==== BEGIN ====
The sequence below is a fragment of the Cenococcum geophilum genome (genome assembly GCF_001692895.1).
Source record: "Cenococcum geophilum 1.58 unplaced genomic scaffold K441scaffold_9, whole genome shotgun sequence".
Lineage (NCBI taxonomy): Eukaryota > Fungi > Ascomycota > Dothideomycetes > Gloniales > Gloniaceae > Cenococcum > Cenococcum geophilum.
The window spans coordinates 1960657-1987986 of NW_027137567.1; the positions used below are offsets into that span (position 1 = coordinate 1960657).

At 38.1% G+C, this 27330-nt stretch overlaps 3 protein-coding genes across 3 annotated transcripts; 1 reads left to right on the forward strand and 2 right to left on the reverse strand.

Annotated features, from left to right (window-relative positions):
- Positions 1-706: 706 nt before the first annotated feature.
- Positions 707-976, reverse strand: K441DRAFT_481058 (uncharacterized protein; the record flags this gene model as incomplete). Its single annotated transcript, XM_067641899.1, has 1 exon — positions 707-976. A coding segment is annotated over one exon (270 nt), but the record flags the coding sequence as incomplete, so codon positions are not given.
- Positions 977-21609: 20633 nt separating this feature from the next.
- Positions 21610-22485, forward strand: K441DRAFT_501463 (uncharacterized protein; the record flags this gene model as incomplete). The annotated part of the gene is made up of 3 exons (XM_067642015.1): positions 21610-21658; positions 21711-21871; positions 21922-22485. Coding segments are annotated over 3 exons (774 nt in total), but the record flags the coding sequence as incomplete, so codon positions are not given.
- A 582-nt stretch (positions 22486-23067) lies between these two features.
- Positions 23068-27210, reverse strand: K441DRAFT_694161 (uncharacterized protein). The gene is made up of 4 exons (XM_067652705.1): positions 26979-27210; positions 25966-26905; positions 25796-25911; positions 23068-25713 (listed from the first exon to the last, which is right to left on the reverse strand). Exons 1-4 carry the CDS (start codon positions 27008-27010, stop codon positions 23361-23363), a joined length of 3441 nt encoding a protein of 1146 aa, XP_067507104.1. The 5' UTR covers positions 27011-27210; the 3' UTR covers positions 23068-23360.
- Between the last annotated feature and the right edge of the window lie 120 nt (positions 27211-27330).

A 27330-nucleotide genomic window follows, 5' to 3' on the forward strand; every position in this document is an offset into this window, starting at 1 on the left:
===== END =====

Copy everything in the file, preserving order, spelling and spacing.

The sequence below is a fragment of the Cenococcum geophilum genome (genome assembly GCF_001692895.1).
Source record: "Cenococcum geophilum 1.58 unplaced genomic scaffold K441scaffold_9, whole genome shotgun sequence".
Lineage (NCBI taxonomy): Eukaryota > Fungi > Ascomycota > Dothideomycetes > Gloniales > Gloniaceae > Cenococcum > Cenococcum geophilum.
The window spans coordinates 1960657-1987986 of NW_027137567.1; the positions used below are offsets into that span (position 1 = coordinate 1960657).

At 38.1% G+C, this 27330-nt stretch overlaps 3 protein-coding genes across 3 annotated transcripts; 1 reads left to right on the forward strand and 2 right to left on the reverse strand.

Annotated features, from left to right (window-relative positions):
- Positions 1-706: 706 nt before the first annotated feature.
- Positions 707-976, reverse strand: K441DRAFT_481058 (uncharacterized protein; the record flags this gene model as incomplete). Its single annotated transcript, XM_067641899.1, has 1 exon — positions 707-976. A coding segment is annotated over one exon (270 nt), but the record flags the coding sequence as incomplete, so codon positions are not given.
- Positions 977-21609: 20633 nt separating this feature from the next.
- Positions 21610-22485, forward strand: K441DRAFT_501463 (uncharacterized protein; the record flags this gene model as incomplete). The annotated part of the gene is made up of 3 exons (XM_067642015.1): positions 21610-21658; positions 21711-21871; positions 21922-22485. Coding segments are annotated over 3 exons (774 nt in total), but the record flags the coding sequence as incomplete, so codon positions are not given.
- A 582-nt stretch (positions 22486-23067) lies between these two features.
- Positions 23068-27210, reverse strand: K441DRAFT_694161 (uncharacterized protein). The gene is made up of 4 exons (XM_067652705.1): positions 26979-27210; positions 25966-26905; positions 25796-25911; positions 23068-25713 (listed from the first exon to the last, which is right to left on the reverse strand). Exons 1-4 carry the CDS (start codon positions 27008-27010, stop codon positions 23361-23363), a joined length of 3441 nt encoding a protein of 1146 aa, XP_067507104.1. The 5' UTR covers positions 27011-27210; the 3' UTR covers positions 23068-23360.
- Between the last annotated feature and the right edge of the window lie 120 nt (positions 27211-27330).

A 27330-nucleotide genomic window follows, 5' to 3' on the forward strand; every position in this document is an offset into this window, starting at 1 on the left: